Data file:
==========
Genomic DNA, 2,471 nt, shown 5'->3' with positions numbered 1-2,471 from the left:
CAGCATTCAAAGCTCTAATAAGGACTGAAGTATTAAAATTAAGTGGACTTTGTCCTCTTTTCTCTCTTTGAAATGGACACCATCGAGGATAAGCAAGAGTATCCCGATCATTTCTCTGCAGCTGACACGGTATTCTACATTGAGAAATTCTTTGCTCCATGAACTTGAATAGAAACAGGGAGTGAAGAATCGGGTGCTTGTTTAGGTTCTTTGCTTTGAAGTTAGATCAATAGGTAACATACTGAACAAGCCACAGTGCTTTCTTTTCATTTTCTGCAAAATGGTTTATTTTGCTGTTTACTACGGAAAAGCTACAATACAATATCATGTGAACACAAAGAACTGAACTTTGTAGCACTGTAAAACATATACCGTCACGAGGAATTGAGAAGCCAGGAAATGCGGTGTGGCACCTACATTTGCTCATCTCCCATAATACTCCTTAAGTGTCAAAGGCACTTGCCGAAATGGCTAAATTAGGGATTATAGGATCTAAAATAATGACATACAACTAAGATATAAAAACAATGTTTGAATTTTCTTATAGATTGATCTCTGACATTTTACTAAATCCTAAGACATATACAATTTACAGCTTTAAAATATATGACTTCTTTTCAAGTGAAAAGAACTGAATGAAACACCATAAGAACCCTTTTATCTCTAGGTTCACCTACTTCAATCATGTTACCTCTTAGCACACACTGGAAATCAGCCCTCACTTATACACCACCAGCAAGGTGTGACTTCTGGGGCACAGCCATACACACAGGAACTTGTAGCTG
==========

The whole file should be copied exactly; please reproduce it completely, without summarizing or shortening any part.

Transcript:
Genomic DNA, 2,471 nt, shown 5'->3' with positions numbered 1-2,471 from the left:
CAGCATTCAAAGCTCTAATAAGGACTGAAGTATTAAAATTAAGTGGACTTTGTCCTCTTTTCTCTCTTTGAAATGGACACCATCGAGGATAAGCAAGAGTATCCCGATCATTTCTCTGCAGCTGACACGGTATTCTACATTGAGAAATTCTTTGCTCCATGAACTTGAATAGAAACAGGGAGTGAAGAATCGGGTGCTTGTTTAGGTTCTTTGCTTTGAAGTTAGATCAATAGGTAACATACTGAACAAGCCACAGTGCTTTCTTTTCATTTTCTGCAAAATGGTTTATTTTGCTGTTTACTACGGAAAAGCTACAATACAATATCATGTGAACACAAAGAACTGAACTTTGTAGCACTGTAAAACATATACCGTCACGAGGAATTGAGAAGCCAGGAAATGCGGTGTGGCACCTACATTTGCTCATCTCCCATAATACTCCTTAAGTGTCAAAGGCACTTGCCGAAATGGCTAAATTAGGGATTATAGGATCTAAAATAATGACATACAACTAAGATATAAAAACAATGTTTGAATTTTCTTATAGATTGATCTCTGACATTTTACTAAATCCTAAGACATATACAATTTACAGCTTTAAAATATATGACTTCTTTTCAAGTGAAAAGAACTGAATGAAACACCATAAGAACCCTTTTATCTCTAGGTTCACCTACTTCAATCATGTTACCTCTTAGCACACACTGGAAATCAGCCCTCACTTATACACCACCAGCAAGGTGTGACTTCTGGGGCACAGCCATACACACAGGAACTTGTAGCTG